The problem we are addressing
The problem stems from the fact that we are not simply dealing with crispy, wafer thin leaves on the track.
- Leaves fall on and around the track and as the train passes the aerodynamic effect will deposit more leaves on to the track.
- When the train passes over the leaves, the wheels compress them into a paste, with a force of around one gigapascal (30 tonnes a square inch), between the wheel and track.
- The leaves are transformed into a black Teflon-like surface (called a 3rd layer contaminant), that’s bonded to the track surface.
- This super slippery layer reduces grip, meaning trains need to accelerate and brake gently to avoid slipping.
Currently, the antidote is regular treatment, with very high pressure water jets (114 million litres of water annually) and the addition of an adhesion modifiying gel to increase grip.
In areas where this is not available, (rural routes often don't have the resource to run machinery over the tracks every few hours) they are typically cleaned by manual cleaning crews. This is effective but extremely labour intensive costing the industry and wider society around £350 million per year (3)(4).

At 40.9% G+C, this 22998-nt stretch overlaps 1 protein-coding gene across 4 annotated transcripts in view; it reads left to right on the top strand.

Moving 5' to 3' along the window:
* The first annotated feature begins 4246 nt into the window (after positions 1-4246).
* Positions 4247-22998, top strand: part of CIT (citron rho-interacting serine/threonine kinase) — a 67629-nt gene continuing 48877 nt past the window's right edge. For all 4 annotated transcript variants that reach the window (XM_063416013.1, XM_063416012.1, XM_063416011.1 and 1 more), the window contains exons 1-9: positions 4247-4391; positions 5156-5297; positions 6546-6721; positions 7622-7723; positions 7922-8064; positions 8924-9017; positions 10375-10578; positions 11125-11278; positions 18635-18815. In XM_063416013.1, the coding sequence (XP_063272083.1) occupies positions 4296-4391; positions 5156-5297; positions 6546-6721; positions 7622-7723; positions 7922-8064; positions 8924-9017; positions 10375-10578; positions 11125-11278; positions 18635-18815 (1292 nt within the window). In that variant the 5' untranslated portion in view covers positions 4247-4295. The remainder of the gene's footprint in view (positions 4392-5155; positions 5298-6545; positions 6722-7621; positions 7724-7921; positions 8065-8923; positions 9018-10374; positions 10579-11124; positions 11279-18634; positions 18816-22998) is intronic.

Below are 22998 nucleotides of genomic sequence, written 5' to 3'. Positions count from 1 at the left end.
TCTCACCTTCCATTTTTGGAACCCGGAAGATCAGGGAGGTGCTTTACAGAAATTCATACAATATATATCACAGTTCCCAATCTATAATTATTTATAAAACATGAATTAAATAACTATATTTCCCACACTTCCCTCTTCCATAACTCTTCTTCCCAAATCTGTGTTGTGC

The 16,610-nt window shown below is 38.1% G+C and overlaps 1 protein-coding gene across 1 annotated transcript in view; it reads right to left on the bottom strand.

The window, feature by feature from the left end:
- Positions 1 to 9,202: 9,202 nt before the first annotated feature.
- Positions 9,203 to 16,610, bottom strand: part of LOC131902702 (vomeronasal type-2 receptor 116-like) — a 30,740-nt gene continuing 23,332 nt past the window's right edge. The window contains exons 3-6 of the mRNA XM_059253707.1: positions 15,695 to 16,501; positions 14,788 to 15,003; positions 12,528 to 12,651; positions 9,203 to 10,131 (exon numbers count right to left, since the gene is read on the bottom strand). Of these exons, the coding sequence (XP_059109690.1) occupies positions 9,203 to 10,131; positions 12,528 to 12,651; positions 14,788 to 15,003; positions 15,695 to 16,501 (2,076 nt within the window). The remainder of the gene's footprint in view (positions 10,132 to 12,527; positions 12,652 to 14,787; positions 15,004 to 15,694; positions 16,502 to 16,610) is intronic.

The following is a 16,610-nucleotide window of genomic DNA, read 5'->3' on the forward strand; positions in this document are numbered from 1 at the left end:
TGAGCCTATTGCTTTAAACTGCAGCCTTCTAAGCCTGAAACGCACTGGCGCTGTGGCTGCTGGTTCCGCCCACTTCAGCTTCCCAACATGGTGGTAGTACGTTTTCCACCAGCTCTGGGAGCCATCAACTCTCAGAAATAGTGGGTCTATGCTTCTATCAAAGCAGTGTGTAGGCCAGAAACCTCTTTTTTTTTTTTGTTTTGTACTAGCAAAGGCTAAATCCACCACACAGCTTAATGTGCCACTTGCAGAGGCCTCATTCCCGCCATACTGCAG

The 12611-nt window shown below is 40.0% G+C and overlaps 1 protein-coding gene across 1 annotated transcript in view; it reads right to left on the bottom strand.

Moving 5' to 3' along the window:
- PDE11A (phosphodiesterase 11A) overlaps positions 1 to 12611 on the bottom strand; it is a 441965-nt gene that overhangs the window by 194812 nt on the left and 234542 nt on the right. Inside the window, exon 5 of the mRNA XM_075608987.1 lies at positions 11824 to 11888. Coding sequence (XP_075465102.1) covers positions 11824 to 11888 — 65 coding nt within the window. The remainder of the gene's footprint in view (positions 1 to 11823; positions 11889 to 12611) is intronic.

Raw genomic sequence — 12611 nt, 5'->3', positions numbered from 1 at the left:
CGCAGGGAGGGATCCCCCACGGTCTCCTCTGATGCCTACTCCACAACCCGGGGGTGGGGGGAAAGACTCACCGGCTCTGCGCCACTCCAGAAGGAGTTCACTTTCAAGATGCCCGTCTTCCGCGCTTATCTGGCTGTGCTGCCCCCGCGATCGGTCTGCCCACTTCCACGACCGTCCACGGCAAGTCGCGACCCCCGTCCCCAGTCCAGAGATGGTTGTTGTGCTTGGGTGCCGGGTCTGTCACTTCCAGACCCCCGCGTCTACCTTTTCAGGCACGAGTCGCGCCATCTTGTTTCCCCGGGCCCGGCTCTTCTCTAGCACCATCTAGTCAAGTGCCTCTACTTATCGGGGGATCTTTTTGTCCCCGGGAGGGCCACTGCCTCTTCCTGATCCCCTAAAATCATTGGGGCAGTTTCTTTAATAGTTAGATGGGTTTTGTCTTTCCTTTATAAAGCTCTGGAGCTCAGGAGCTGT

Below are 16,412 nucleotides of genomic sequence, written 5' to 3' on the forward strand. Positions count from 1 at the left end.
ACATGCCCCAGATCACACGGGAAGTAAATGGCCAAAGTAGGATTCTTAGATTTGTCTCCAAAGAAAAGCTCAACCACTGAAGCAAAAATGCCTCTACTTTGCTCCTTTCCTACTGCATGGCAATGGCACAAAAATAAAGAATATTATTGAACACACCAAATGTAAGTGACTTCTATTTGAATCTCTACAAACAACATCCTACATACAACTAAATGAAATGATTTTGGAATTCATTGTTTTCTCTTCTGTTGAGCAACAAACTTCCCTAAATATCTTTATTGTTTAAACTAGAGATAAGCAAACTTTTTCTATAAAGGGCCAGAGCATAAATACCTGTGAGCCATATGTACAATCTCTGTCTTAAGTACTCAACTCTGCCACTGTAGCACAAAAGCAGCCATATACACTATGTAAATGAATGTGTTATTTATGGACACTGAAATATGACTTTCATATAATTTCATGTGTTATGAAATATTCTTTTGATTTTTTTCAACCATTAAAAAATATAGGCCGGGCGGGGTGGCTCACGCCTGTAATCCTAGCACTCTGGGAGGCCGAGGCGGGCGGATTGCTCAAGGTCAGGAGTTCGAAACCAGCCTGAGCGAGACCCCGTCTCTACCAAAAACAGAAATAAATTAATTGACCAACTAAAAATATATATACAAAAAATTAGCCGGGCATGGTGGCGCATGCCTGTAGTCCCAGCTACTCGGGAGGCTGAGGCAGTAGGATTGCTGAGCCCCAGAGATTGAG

Each of these treatments is good for about 200 axle passes (5), which on a busy line, equates to around two hours of trains. Given that the cleaning rigs might pass over every six hours at best, you can see there’s a lot of room for improvement.
In many areas the railway industry has innovated and improved provision hugely, especially when you consider how many more passengers it transports around the country since the 1990s. But in the area of clearing the leaves to maintain train times, it continues to struggle to solve the nationwide problem 24/7.
How does it work?
Our technology clears the residue on tracks, returning the surface to a dry, clean and uncontaminated state, enabling the trains to run as if it were summer all year round, leading to increased capacity and closer running trains (working towards RSSB targets).
We now have a full-size working demonstrator that we are testing on rural network tracks in South Wales. The next step is to make the prototype available to busier networks for more thorough testing.
The ultimate deployment is to fit this to every passenger train, enabling train drivers to predict braking distances regardless of the weather or season and for network operators to increase the capacity on the miles of track they own.
The short video below is taken from testing of our PlasmaTrack technology on rail at Long Marsden, UK in 2019.